I once finished speaking to an audience of several hundred women and started to walk away from the podium to a satisfying round of applause, forgetting that I was standing on a small box. I took a step into mid air, dipped, tumbled and grabbed the corner of the podium with one hand.

The robust applause immediately turned to a collective horrified gasp.

Despite what felt like a dislocated shoulder, I pulled myself up, laughed and shouted, "Down, but not out!"

I was laughing alone.

Even for me, it was an ending with a little too much drama.

Grace runs in the family.

When our youngest was interviewing for her first teaching job, she had finished her demonstration lesson, answered questions from a panel of teachers, and was dismissed. The panel sat quietly as she retrieved her belongings from the floor at the front of the room. She caught the heel of her shoe in the strap to her purse and fell flat on her backside in a skirt suit.

The room fell silent. "I'm OK!" she said. Not that anybody asked. She said the worst part was that nobody laughed.

Last week was a big week for falling. Madonna was performing "Like a Prayer," in a Dallas concert, knelt down to shake hands with some fans and lost her balance. Her leg shot into the air, she fell on her back and somehow turned it into a dance move. The video clip looks like a demo for Fire Safety Week: stop, drop and roll.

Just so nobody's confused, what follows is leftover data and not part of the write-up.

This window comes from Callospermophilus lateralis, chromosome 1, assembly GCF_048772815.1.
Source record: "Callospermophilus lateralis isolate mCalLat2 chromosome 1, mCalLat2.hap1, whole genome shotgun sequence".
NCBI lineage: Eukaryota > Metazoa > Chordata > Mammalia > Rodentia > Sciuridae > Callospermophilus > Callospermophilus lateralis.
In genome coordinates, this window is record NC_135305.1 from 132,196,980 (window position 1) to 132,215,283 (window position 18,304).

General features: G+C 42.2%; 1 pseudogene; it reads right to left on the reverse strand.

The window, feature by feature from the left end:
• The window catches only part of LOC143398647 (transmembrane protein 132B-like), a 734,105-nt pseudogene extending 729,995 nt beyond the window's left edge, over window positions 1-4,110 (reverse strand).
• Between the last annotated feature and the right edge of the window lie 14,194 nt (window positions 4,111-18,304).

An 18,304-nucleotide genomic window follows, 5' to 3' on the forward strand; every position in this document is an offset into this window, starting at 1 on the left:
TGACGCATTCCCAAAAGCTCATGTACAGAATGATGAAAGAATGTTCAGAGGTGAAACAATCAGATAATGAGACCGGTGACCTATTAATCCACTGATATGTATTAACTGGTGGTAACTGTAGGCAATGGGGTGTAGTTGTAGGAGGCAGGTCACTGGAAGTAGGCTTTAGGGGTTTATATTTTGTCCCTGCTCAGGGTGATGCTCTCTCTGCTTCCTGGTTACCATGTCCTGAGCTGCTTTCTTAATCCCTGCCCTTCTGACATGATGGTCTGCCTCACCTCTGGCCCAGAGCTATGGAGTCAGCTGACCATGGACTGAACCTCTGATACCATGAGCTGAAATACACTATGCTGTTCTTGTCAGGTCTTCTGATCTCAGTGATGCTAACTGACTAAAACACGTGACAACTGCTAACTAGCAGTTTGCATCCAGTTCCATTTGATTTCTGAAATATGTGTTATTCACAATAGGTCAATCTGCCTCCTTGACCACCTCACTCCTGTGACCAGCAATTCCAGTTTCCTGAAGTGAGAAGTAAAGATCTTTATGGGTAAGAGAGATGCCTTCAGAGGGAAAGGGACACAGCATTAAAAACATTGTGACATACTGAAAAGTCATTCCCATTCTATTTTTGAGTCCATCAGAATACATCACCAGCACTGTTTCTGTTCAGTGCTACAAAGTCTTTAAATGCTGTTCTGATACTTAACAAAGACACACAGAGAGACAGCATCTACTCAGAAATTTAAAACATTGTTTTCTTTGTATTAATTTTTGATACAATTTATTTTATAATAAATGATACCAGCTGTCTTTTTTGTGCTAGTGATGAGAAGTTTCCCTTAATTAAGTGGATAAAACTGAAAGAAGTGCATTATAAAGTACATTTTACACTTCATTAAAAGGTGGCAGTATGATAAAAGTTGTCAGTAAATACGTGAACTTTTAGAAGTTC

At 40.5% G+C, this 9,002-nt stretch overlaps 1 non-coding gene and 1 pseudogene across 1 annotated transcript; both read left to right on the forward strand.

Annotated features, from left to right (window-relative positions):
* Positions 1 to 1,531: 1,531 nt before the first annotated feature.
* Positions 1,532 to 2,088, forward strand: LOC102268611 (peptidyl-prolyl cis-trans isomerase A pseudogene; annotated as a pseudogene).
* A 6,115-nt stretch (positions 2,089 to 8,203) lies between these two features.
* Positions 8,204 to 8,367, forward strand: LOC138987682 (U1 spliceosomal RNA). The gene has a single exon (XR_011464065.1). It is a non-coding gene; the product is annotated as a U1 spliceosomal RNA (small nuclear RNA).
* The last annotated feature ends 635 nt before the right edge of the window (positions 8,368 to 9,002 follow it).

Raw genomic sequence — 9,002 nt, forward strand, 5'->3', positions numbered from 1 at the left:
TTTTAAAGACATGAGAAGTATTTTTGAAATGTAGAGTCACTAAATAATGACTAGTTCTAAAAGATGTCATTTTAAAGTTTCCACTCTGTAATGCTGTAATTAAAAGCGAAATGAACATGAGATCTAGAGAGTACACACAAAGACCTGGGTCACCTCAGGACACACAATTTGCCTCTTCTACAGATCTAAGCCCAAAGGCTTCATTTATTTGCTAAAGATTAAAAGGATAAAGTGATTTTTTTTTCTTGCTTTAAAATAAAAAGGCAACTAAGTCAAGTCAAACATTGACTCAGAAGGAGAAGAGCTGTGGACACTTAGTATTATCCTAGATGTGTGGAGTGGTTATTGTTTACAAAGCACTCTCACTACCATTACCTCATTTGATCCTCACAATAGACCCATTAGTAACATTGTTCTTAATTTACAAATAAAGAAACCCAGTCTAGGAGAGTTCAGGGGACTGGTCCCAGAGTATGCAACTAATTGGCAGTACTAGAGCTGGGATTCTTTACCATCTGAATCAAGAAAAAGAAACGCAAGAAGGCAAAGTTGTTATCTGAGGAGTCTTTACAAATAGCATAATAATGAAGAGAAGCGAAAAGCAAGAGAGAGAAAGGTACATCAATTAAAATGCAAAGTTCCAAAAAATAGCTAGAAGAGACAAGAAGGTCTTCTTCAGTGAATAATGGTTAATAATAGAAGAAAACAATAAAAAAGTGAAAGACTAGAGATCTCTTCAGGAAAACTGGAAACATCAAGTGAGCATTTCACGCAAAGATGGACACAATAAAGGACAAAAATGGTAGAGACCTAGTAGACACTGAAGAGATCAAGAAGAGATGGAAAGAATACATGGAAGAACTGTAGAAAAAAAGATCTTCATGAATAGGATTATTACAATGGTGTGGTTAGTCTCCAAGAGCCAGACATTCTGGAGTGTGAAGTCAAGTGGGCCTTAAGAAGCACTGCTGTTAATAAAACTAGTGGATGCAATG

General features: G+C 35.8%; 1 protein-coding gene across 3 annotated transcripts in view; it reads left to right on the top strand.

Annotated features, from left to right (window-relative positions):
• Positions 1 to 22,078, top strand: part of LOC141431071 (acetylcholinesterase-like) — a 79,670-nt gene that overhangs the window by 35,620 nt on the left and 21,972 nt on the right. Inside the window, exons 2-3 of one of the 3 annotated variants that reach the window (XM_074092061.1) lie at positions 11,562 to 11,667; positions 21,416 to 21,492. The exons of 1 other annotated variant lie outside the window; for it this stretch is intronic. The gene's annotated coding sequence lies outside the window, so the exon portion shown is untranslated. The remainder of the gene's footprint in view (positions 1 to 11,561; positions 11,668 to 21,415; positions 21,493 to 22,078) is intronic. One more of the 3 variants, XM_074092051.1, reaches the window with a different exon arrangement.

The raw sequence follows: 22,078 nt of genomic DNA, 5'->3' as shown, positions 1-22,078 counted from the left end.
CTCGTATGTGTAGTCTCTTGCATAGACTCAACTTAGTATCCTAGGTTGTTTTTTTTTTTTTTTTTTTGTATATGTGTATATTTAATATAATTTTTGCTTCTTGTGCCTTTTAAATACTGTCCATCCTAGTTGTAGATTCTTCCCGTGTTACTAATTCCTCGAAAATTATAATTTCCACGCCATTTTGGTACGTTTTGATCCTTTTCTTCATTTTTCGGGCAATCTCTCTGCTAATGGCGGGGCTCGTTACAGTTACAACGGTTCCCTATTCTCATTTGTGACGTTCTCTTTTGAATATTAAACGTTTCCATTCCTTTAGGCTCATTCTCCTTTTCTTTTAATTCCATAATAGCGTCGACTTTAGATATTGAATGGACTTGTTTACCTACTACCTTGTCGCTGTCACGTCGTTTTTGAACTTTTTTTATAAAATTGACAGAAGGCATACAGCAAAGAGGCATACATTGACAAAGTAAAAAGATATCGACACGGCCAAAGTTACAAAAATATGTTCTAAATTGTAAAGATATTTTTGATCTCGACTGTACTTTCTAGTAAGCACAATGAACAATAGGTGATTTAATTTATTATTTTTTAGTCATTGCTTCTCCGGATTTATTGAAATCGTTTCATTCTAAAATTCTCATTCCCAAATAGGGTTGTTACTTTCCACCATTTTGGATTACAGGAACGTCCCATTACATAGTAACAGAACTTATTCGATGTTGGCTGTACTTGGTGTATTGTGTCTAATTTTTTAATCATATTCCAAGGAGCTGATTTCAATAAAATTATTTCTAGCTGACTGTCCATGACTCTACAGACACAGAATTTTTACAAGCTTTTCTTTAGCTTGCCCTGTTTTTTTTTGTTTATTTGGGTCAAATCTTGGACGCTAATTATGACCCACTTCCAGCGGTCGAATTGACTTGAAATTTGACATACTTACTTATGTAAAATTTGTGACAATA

Carrie Ann Inaba, one of the judges on "Dancing with the Stars," was effusively complimenting a good-looking male contestant while waving her arms around and got so excited she fell right out of her chair.

Then there was the video circling the Internet of a Tennessee reporter holding up a 12-pound fish, commenting on its size, when the fish unexpectedly came back to life. The reporter screamed, threw down the fish and jumped up on a seat in the boat. She lost her balance and fell backward onto the man standing behind her. They both toppled, with the reporter in a short dress displaying all her goods. It may be a superfluous detail, but the reporter was blonde.

Humiliating? Sure. But at least the camera crew and the guys in the boat were laughing.

Falling in public is the only time you don't care that people aren't laughing with you and hope they will laugh at you. There's something about laughter that diminishes the embarrassment -- and the dislocated shoulder, the hurting, the bruising and the gaping wounds.

I believe in being prepared for the unexpected. If I take a tumble in public again, I'm going to jump up, thrust my arms in the air like a gymnast at the close of a floor routine and yell out my score. I'll rate myself low. Maybe that will get a laugh.


Every weekday JewishWorldReview.com publishes what many in the media and Washington consider "must-reading". Sign up for the daily JWR update. It's free. Just click here.

JWR contributor Lori Borgman is the author of , most recently, "Catching Christmas" (Click HERE to purchase. Sales help fund JWR.) and I Was a Better Mother Before I Had Kids To comment, please click here. To visit her website click here.

ARCHIVES

© 2012, Lori Borgman

Columnists

Toons

Lifestyles